- Alimon from a previous marriage
- Trust income
And this isn’t even an exhaustive list. Usually, though, because the vast majority of people work one job and don’t have that many income streams, child support is calculated on income received from someone’s one full-time job.
Having helped thousands of Utah families through divorce and custody cases, we can tell you that child support is never sufficient. Kids are expensive, which means that if you’ve been a stay-at-home parent, you will almost certainly need to work full-time to make ends meet. This is true even if you receive alimony, which is the subject of the next section.
Child support is determined by two things:
- The parents’ gross monthly incomes, including income from the sources listed above.
- The custody and parent-time arrangement.
Here are some general rules of thumb for calculating child support:
- The parent with more custody and parent-time will receive child support, and the parent with less will pay.
- If you pay child support, the more you make, the more you will pay in child support, no matter how much the other parent makes.
- If your income goes up or down by more than 30%, then child support will likely be recalculated.
- Parents cannot negotiate away child support. This is because Utah courts see child support as belonging to the child, and all children have a right to receive support.
- Child support ends upon graduation or when a kid turns eighteen, whichever happens later.
What Are Some Normal Parent-Time Arrangements?
If child support is so dependent on custody and parent-time, what are some of the normal time-sharing arrangements?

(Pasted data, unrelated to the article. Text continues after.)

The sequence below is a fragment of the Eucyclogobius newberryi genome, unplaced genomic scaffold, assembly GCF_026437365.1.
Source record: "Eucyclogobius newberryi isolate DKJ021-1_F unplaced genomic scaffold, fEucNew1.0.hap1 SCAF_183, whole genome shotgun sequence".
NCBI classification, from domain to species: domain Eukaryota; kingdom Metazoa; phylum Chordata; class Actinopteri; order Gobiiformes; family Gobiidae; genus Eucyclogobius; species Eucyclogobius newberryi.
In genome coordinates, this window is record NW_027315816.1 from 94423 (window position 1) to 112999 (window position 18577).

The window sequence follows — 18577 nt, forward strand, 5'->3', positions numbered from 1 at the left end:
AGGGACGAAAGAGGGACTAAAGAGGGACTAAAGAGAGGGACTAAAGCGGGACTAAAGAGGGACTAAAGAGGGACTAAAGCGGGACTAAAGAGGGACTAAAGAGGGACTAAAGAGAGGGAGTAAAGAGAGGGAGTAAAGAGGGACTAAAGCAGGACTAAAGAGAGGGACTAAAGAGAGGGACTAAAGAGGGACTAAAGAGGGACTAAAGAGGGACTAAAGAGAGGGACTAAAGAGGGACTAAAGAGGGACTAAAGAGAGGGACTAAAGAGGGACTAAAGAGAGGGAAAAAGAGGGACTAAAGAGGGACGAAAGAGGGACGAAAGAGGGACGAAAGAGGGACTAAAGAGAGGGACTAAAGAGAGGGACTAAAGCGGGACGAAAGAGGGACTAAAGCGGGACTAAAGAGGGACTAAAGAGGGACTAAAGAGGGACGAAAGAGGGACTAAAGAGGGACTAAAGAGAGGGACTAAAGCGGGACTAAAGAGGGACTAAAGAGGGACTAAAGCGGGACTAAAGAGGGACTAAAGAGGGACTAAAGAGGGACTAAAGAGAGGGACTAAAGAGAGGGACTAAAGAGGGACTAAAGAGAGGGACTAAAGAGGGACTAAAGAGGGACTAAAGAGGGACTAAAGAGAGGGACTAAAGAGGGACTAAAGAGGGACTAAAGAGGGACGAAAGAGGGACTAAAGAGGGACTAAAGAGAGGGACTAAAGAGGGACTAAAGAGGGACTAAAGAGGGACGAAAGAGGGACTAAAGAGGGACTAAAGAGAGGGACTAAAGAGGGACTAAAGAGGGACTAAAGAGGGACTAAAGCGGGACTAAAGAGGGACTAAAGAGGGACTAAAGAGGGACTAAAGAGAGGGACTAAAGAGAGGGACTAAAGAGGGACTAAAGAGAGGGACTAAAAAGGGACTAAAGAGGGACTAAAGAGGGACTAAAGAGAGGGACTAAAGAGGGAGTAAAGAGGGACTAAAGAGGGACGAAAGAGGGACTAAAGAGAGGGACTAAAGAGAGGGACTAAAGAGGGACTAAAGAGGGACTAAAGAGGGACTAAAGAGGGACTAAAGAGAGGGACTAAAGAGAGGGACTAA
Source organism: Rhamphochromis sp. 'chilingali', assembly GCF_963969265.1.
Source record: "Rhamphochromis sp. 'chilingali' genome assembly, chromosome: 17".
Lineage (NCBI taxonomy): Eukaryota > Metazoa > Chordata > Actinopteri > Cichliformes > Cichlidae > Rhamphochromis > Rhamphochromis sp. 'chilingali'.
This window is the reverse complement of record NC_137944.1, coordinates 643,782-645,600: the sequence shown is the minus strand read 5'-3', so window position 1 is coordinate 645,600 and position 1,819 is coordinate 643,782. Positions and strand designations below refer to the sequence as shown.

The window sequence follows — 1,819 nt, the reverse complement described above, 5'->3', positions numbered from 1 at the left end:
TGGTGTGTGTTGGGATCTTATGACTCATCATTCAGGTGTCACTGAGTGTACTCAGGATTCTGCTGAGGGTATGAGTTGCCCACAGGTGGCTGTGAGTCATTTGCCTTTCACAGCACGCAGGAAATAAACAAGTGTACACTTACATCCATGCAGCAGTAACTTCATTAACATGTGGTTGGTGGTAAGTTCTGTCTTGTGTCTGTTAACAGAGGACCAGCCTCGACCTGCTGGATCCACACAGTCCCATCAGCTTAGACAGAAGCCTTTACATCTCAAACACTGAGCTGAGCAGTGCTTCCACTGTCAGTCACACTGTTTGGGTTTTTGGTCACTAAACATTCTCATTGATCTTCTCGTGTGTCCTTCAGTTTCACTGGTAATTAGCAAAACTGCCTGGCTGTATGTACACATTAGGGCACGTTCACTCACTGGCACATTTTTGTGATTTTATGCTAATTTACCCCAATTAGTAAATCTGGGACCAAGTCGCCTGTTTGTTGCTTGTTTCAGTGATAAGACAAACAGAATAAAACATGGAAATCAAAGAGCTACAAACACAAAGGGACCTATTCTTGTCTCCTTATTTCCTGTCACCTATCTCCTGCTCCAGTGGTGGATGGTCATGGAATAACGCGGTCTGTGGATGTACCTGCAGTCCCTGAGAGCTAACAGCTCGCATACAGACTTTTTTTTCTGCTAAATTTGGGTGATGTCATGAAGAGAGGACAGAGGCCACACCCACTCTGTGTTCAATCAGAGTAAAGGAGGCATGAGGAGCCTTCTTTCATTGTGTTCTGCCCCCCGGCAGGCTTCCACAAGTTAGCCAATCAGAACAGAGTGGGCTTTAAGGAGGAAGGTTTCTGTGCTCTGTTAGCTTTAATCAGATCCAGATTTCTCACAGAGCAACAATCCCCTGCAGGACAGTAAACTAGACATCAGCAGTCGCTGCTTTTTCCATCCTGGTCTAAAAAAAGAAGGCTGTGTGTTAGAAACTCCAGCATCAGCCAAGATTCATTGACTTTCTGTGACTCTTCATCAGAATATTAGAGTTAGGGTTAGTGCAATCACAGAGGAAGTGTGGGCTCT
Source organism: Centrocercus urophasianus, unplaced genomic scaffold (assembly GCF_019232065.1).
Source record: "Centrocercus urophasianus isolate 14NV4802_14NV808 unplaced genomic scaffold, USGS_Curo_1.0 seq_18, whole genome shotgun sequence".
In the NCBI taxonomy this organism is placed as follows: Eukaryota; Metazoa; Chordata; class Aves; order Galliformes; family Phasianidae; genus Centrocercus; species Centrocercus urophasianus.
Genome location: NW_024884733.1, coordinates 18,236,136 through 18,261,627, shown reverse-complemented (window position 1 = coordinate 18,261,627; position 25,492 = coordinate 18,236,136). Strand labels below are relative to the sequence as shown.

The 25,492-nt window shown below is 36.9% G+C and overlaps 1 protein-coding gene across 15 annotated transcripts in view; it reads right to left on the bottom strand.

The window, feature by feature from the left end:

Candidly, there are as many parent-time arrangements as there are families and kids. It really depends on a family’s particular situation, which is why we spend so much time thinking about and negotiating which schedules may work for our clients. That said, in Utah there are three popular schedules:
- Minimum parent-time: Minimum parent-time represents the least amount of time a parent will spend with their kids. Essentially, the non-custodial parent (e.g., the parent with less time) will have the kids overnight every other weekend from Friday to Sunday, and then will have one evening a week for three hours. So, out of twenty-eight overnights in a month, the non-custodial parent would have the kids four overnights.
- 60/40: A very popular parent-time schedule is one parent having 60% of overnights and the other parent having 40% of overnights. What this might look like is the parent with 40% would have the kids overnight every Thursday, and then every other weekend from Thursday through Monday morning.
- 50/50: While not nearly as popular as the 60/40, 50/50 parent-time is becoming much more common in Utah. Parents may choose a classic week-on-week-off schedule in which the kids stay with one parent for seven straight days, and then go to the other parent’s home for seven days. Parents may also choose what’s called the 2-2-5 schedule. In this schedule, one parent would always have the kids on, for example, Monday and Tuesday, and the other parent would always have the kids on Wednesday and Thursday, and they would alternate weekends. Between the week-on-week-off and the 2-2-5, the 2-2-5 is the more popular alternative.